Students in Textiles are working on folding, twisting, bunching, and binding cloth, to prepare for dyeing it in indigo. Shibori is a Japanese dyeing technique that dates back to the 8th century. Whatever is used to bind the fabric will resist the dye, resulting in areas of the cloth that take the distinctive blue dye in patterns created by the resistance, and other areas of the cloth that remain white. Shibori is a very vast technique and there are tons of ways to do it (and a truly infinite number of patterns you can create), but in in class we’re working on three methods: wood blocks, a variety of running stitch techniques, and wrapping string around marbles.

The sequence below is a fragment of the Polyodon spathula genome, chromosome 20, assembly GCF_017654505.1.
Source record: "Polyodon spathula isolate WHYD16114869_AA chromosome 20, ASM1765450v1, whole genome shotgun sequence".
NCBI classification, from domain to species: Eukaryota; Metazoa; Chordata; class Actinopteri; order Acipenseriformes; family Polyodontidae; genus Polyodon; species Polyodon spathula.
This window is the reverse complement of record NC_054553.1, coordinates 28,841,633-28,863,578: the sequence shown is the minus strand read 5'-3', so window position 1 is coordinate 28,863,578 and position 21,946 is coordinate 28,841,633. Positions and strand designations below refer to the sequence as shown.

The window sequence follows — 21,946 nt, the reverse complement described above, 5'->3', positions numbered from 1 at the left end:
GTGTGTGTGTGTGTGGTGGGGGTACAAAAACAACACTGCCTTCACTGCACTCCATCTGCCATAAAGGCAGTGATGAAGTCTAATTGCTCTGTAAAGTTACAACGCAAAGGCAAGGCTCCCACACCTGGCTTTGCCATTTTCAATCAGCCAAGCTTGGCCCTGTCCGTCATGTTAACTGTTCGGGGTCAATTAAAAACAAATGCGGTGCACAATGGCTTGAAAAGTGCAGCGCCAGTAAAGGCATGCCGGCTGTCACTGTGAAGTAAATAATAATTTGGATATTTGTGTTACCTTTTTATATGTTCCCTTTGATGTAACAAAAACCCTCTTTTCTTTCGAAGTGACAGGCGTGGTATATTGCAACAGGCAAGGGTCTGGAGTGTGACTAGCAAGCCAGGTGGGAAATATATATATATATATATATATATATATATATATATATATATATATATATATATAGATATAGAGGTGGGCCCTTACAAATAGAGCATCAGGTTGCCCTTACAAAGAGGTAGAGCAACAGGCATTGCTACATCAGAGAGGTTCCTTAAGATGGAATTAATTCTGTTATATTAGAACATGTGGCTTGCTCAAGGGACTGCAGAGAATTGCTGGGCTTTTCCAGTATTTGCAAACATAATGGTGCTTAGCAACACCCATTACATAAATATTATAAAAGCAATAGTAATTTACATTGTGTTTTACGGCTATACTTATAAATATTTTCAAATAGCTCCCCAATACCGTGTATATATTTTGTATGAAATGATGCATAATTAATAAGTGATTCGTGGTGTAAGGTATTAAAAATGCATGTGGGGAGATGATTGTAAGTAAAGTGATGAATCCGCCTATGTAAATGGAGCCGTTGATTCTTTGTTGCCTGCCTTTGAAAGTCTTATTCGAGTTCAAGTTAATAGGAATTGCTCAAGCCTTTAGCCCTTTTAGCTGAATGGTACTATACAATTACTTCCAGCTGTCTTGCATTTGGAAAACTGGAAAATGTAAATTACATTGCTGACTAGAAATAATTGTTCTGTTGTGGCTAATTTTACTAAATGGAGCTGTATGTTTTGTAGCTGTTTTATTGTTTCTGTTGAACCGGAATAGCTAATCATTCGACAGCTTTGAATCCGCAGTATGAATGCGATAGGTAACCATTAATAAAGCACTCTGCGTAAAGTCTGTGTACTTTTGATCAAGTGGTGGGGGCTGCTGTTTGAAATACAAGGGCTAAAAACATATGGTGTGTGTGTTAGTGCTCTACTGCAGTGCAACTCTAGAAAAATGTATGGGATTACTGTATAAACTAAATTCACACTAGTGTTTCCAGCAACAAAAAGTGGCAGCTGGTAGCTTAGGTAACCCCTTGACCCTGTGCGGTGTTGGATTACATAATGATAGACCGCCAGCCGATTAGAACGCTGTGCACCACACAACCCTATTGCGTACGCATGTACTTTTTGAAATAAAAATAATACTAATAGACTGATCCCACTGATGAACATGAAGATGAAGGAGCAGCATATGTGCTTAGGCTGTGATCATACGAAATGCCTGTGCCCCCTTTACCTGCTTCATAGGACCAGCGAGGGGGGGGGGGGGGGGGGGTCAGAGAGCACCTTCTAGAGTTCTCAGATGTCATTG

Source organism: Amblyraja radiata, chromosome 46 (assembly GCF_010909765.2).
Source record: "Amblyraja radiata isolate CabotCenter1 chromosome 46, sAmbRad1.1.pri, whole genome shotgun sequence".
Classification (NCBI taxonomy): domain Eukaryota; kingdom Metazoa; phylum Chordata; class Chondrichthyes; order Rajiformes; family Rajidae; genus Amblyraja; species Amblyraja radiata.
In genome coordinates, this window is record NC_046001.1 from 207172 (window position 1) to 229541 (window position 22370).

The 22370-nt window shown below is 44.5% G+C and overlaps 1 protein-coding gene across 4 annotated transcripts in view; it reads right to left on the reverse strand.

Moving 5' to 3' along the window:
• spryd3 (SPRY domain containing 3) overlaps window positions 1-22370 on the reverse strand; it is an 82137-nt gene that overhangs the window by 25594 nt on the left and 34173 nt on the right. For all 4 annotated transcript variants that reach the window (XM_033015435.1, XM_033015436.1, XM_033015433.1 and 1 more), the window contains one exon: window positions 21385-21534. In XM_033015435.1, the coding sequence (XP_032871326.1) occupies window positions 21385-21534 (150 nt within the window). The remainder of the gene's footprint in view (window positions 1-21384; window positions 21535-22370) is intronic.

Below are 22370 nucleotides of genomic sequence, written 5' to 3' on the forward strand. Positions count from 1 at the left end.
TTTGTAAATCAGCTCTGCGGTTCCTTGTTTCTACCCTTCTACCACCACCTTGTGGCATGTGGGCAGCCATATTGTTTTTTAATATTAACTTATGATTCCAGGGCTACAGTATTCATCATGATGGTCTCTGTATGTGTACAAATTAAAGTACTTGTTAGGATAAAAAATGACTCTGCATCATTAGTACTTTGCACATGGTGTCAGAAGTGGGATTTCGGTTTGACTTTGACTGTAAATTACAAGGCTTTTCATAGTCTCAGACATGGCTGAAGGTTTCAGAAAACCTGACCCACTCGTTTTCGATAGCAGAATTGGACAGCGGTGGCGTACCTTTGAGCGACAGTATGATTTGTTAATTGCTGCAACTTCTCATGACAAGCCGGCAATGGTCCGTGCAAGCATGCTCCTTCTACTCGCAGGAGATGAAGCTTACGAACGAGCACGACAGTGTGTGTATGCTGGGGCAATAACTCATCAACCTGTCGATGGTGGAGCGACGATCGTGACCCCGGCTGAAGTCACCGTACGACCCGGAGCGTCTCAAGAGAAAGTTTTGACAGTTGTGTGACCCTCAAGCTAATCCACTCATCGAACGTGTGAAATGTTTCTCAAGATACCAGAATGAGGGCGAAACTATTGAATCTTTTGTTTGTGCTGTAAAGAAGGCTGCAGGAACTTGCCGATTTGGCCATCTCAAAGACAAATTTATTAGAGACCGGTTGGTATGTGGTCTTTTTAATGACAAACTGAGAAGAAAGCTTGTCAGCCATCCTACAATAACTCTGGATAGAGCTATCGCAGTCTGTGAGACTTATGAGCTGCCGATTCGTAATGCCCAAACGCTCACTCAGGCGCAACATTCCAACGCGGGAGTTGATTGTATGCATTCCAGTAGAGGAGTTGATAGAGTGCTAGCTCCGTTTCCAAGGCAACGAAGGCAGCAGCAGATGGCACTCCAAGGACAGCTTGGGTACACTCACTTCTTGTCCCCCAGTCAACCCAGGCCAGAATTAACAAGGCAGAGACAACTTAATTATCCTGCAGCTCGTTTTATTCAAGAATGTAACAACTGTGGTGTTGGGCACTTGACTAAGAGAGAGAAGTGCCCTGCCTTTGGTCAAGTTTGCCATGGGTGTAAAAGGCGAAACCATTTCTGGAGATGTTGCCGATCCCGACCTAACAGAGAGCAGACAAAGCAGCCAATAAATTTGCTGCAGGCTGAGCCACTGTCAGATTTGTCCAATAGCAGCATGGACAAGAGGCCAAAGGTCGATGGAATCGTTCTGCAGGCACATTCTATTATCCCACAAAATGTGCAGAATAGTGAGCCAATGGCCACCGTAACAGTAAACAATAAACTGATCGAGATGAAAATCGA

Students are also making personal connections to the craft by writing personal artist statements that explore metaphors and associations to the color blue. We are discussing and observing how pattern surrounds us in our daily lives.
Students also looked at the work of contemporary artist Rowland Ricketts, who utilizes natural dyes and historical processes to create contemporary textiles that span art and design. Trained in indigo farming and dyeing in Japan, Rowland received his MFA from Cranbrook Academy of Art in 2005 and is currently a Professor in Textiles at Indiana University. Check out Ricketts beautiful Indigo work here.